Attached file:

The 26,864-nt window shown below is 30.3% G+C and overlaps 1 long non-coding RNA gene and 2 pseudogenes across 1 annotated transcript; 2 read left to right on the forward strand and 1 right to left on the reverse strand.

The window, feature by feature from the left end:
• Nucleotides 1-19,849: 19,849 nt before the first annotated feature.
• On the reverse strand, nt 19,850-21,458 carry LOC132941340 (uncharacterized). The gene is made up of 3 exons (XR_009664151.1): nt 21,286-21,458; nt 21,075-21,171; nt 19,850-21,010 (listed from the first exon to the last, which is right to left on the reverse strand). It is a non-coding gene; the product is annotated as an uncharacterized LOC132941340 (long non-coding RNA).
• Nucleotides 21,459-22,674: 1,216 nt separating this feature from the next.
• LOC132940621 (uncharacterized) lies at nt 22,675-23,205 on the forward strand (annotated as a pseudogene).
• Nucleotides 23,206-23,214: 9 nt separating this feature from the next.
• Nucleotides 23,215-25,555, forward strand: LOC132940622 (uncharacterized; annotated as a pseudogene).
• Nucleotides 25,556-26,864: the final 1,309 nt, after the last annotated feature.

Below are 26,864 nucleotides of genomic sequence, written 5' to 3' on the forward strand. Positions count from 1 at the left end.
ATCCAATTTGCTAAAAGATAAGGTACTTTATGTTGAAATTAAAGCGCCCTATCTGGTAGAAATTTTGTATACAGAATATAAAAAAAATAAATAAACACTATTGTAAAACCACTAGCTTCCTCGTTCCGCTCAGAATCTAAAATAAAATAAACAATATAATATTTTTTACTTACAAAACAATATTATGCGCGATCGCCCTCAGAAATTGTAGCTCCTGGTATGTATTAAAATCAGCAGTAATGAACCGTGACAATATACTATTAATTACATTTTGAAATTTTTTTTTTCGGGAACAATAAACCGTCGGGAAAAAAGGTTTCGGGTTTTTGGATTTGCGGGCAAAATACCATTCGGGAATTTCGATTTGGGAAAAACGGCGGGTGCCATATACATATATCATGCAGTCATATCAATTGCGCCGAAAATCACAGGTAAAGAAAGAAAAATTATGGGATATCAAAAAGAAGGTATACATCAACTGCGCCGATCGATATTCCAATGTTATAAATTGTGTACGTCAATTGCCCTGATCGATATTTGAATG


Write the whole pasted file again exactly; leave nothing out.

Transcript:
The 26,864-nt window shown below is 30.3% G+C and overlaps 1 long non-coding RNA gene and 2 pseudogenes across 1 annotated transcript; 2 read left to right on the forward strand and 1 right to left on the reverse strand.

The window, feature by feature from the left end:
• Nucleotides 1-19,849: 19,849 nt before the first annotated feature.
• On the reverse strand, nt 19,850-21,458 carry LOC132941340 (uncharacterized). The gene is made up of 3 exons (XR_009664151.1): nt 21,286-21,458; nt 21,075-21,171; nt 19,850-21,010 (listed from the first exon to the last, which is right to left on the reverse strand). It is a non-coding gene; the product is annotated as an uncharacterized LOC132941340 (long non-coding RNA).
• Nucleotides 21,459-22,674: 1,216 nt separating this feature from the next.
• LOC132940621 (uncharacterized) lies at nt 22,675-23,205 on the forward strand (annotated as a pseudogene).
• Nucleotides 23,206-23,214: 9 nt separating this feature from the next.
• Nucleotides 23,215-25,555, forward strand: LOC132940622 (uncharacterized; annotated as a pseudogene).
• Nucleotides 25,556-26,864: the final 1,309 nt, after the last annotated feature.

Below are 26,864 nucleotides of genomic sequence, written 5' to 3' on the forward strand. Positions count from 1 at the left end.
ATCCAATTTGCTAAAAGATAAGGTACTTTATGTTGAAATTAAAGCGCCCTATCTGGTAGAAATTTTGTATACAGAATATAAAAAAAATAAATAAACACTATTGTAAAACCACTAGCTTCCTCGTTCCGCTCAGAATCTAAAATAAAATAAACAATATAATATTTTTTACTTACAAAACAATATTATGCGCGATCGCCCTCAGAAATTGTAGCTCCTGGTATGTATTAAAATCAGCAGTAATGAACCGTGACAATATACTATTAATTACATTTTGAAATTTTTTTTTTCGGGAACAATAAACCGTCGGGAAAAAAGGTTTCGGGTTTTTGGATTTGCGGGCAAAATACCATTCGGGAATTTCGATTTGGGAAAAACGGCGGGTGCCATATACATATATCATGCAGTCATATCAATTGCGCCGAAAATCACAGGTAAAGAAAGAAAAATTATGGGATATCAAAAAGAAGGTATACATCAACTGCGCCGATCGATATTCCAATGTTATAAATTGTGTACGTCAATTGCCCTGATCGATATTTGAATG